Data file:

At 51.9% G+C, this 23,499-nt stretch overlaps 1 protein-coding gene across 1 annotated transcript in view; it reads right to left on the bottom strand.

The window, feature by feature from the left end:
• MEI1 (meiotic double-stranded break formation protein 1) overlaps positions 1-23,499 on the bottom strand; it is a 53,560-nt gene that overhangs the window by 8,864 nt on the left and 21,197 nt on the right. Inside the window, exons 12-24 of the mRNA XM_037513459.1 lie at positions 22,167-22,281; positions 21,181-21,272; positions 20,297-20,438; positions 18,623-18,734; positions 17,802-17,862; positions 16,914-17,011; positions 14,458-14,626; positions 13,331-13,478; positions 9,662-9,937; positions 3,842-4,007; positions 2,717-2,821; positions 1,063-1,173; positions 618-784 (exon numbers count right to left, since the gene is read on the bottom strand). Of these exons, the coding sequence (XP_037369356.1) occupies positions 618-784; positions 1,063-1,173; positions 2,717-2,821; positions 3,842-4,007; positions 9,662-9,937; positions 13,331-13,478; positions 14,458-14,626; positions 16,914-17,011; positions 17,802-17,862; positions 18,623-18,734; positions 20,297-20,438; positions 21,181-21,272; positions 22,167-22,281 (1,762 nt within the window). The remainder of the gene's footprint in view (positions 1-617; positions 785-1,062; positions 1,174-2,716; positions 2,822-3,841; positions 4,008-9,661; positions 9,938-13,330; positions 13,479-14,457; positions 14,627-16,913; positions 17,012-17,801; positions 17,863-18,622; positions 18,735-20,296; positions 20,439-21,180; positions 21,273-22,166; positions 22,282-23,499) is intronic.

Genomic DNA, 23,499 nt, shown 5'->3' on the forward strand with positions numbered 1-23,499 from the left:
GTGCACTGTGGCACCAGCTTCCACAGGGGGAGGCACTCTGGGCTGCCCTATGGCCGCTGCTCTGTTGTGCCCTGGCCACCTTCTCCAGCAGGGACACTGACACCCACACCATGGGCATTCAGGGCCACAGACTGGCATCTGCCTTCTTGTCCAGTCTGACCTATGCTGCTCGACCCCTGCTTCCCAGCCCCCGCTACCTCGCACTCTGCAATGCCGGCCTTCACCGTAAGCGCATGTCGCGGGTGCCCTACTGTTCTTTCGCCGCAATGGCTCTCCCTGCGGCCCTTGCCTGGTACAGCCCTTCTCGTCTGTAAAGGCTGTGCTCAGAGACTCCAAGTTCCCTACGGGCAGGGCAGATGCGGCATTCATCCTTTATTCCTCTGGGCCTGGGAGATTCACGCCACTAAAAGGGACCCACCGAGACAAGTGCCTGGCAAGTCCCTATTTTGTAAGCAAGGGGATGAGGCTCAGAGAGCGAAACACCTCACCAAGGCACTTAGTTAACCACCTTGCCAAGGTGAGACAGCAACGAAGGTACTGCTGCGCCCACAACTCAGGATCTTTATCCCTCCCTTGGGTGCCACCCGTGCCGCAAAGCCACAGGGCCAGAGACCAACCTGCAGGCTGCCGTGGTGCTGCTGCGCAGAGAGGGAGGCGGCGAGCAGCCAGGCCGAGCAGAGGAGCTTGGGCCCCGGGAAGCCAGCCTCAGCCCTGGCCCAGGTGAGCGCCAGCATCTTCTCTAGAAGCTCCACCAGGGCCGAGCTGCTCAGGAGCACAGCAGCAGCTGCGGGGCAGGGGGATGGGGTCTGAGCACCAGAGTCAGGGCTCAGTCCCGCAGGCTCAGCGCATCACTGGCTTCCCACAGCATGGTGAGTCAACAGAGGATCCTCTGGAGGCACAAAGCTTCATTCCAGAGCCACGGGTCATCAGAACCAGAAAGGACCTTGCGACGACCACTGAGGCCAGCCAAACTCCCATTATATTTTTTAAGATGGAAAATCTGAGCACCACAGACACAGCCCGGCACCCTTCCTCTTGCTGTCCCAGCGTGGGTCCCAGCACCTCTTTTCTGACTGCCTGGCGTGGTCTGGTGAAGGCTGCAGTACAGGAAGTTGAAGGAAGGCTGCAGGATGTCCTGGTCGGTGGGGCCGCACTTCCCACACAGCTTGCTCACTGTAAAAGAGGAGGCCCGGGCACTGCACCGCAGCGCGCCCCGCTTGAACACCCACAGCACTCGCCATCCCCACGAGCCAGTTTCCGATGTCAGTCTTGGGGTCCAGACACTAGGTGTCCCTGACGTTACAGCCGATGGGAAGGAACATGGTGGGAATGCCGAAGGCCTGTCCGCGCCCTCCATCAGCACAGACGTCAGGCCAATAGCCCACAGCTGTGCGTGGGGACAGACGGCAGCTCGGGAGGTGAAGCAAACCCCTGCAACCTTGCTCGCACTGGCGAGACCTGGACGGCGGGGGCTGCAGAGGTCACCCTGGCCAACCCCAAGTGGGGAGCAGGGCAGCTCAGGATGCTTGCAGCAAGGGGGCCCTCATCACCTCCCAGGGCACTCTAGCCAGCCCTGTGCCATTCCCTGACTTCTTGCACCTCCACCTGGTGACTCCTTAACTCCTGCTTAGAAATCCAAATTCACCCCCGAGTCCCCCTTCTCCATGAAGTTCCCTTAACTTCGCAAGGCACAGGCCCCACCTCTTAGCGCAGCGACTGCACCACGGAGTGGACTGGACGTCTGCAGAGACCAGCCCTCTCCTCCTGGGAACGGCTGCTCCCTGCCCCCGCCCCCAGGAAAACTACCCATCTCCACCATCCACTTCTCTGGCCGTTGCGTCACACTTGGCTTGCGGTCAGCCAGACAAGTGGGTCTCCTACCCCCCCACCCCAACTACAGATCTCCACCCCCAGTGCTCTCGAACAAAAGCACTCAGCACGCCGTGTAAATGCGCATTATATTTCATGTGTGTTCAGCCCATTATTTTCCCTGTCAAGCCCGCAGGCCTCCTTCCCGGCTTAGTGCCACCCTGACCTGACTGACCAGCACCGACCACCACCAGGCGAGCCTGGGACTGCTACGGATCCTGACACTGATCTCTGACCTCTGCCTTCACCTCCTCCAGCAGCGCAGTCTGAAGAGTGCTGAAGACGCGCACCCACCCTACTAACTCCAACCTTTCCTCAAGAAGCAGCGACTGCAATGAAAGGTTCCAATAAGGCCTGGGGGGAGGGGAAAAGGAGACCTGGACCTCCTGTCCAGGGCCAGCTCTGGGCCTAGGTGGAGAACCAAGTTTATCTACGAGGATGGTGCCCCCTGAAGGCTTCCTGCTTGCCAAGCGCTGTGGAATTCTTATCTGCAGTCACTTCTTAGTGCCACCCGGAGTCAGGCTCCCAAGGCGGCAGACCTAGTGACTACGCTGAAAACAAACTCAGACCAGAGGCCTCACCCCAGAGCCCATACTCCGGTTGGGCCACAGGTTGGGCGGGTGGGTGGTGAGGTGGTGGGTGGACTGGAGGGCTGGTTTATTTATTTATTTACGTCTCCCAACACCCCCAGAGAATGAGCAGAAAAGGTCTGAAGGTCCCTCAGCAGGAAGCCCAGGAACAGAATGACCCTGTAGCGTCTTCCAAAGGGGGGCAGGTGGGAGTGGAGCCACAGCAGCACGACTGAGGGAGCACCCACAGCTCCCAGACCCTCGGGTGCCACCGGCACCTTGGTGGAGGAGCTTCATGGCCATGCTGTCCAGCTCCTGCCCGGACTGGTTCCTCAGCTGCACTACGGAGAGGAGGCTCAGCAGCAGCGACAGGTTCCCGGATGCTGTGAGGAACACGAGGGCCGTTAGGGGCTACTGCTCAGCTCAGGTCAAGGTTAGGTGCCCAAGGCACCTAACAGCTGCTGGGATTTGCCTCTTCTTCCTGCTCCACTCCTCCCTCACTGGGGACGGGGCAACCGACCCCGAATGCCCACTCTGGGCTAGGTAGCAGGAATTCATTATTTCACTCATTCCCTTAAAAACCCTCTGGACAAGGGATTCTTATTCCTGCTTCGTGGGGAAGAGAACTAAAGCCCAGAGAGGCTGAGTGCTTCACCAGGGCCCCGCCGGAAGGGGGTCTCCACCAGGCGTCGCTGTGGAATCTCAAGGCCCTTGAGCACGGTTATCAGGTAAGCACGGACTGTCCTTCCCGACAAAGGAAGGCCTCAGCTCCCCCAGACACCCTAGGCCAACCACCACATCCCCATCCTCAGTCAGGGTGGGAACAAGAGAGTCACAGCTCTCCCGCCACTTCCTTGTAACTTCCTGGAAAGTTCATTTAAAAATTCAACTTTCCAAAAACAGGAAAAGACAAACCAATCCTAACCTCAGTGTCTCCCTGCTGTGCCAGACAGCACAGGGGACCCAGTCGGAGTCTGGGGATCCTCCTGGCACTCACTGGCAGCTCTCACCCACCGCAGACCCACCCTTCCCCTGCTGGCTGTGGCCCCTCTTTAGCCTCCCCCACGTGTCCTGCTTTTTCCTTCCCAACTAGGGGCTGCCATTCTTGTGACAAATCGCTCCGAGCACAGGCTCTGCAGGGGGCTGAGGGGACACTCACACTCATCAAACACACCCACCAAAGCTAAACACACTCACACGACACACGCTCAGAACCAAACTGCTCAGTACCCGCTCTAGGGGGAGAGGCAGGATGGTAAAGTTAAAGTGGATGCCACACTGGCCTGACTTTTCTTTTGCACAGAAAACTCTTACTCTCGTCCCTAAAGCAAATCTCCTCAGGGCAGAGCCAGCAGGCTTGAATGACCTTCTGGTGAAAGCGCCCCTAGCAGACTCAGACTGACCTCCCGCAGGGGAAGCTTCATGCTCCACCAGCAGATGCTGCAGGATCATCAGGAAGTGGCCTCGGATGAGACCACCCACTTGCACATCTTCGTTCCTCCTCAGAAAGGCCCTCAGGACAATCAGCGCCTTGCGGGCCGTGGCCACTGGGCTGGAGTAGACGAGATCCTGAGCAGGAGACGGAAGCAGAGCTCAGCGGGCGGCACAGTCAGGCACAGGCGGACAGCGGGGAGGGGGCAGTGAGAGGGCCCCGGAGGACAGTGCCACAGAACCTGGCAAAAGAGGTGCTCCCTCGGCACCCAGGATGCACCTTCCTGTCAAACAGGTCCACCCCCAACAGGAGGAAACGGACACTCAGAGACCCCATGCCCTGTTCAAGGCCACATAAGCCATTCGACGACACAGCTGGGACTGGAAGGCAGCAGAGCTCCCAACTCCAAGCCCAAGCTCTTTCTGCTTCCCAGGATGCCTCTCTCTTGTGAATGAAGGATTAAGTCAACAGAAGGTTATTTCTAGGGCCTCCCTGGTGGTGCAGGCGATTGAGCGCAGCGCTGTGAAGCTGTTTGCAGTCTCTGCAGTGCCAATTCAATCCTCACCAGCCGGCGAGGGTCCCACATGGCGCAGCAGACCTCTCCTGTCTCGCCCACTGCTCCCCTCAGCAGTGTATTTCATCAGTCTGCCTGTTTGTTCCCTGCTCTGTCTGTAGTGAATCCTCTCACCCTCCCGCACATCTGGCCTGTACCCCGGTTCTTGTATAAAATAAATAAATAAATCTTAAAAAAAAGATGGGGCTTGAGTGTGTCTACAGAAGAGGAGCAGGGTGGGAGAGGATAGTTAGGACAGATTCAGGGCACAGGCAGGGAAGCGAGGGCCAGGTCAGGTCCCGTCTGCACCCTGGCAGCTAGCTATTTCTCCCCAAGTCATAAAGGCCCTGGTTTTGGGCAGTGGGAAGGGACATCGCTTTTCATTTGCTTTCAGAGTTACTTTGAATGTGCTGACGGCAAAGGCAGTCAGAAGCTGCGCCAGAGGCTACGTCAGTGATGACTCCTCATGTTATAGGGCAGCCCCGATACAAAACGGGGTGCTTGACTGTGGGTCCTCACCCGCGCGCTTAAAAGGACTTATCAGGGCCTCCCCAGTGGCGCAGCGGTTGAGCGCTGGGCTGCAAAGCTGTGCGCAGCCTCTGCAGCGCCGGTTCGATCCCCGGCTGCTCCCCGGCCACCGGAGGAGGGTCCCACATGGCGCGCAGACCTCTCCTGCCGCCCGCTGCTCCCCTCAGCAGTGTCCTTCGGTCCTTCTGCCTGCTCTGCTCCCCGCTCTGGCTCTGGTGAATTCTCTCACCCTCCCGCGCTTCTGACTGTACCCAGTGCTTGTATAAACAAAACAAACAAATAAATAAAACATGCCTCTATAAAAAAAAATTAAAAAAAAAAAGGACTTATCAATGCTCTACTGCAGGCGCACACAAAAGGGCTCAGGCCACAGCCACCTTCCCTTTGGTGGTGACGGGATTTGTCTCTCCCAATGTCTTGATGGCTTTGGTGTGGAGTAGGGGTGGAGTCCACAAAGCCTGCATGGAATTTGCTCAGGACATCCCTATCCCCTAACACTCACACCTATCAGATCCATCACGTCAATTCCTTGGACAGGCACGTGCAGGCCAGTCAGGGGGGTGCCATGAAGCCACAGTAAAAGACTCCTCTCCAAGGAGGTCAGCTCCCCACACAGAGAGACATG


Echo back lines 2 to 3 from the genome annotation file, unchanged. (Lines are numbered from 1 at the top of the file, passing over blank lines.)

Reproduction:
The window, feature by feature from the left end:
• MEI1 (meiotic double-stranded break formation protein 1) overlaps positions 1-23,499 on the bottom strand; it is a 53,560-nt gene that overhangs the window by 8,864 nt on the left and 21,197 nt on the right. Inside the window, exons 12-24 of the mRNA XM_037513459.1 lie at positions 22,167-22,281; positions 21,181-21,272; positions 20,297-20,438; positions 18,623-18,734; positions 17,802-17,862; positions 16,914-17,011; positions 14,458-14,626; positions 13,331-13,478; positions 9,662-9,937; positions 3,842-4,007; positions 2,717-2,821; positions 1,063-1,173; positions 618-784 (exon numbers count right to left, since the gene is read on the bottom strand). Of these exons, the coding sequence (XP_037369356.1) occupies positions 618-784; positions 1,063-1,173; positions 2,717-2,821; positions 3,842-4,007; positions 9,662-9,937; positions 13,331-13,478; positions 14,458-14,626; positions 16,914-17,011; positions 17,802-17,862; positions 18,623-18,734; positions 20,297-20,438; positions 21,181-21,272; positions 22,167-22,281 (1,762 nt within the window). The remainder of the gene's footprint in view (positions 1-617; positions 785-1,062; positions 1,174-2,716; positions 2,822-3,841; positions 4,008-9,661; positions 9,938-13,330; positions 13,479-14,457; positions 14,627-16,913; positions 17,012-17,801; positions 17,863-18,622; positions 18,735-20,296; positions 20,439-21,180; positions 21,273-22,166; positions 22,282-23,499) is intronic.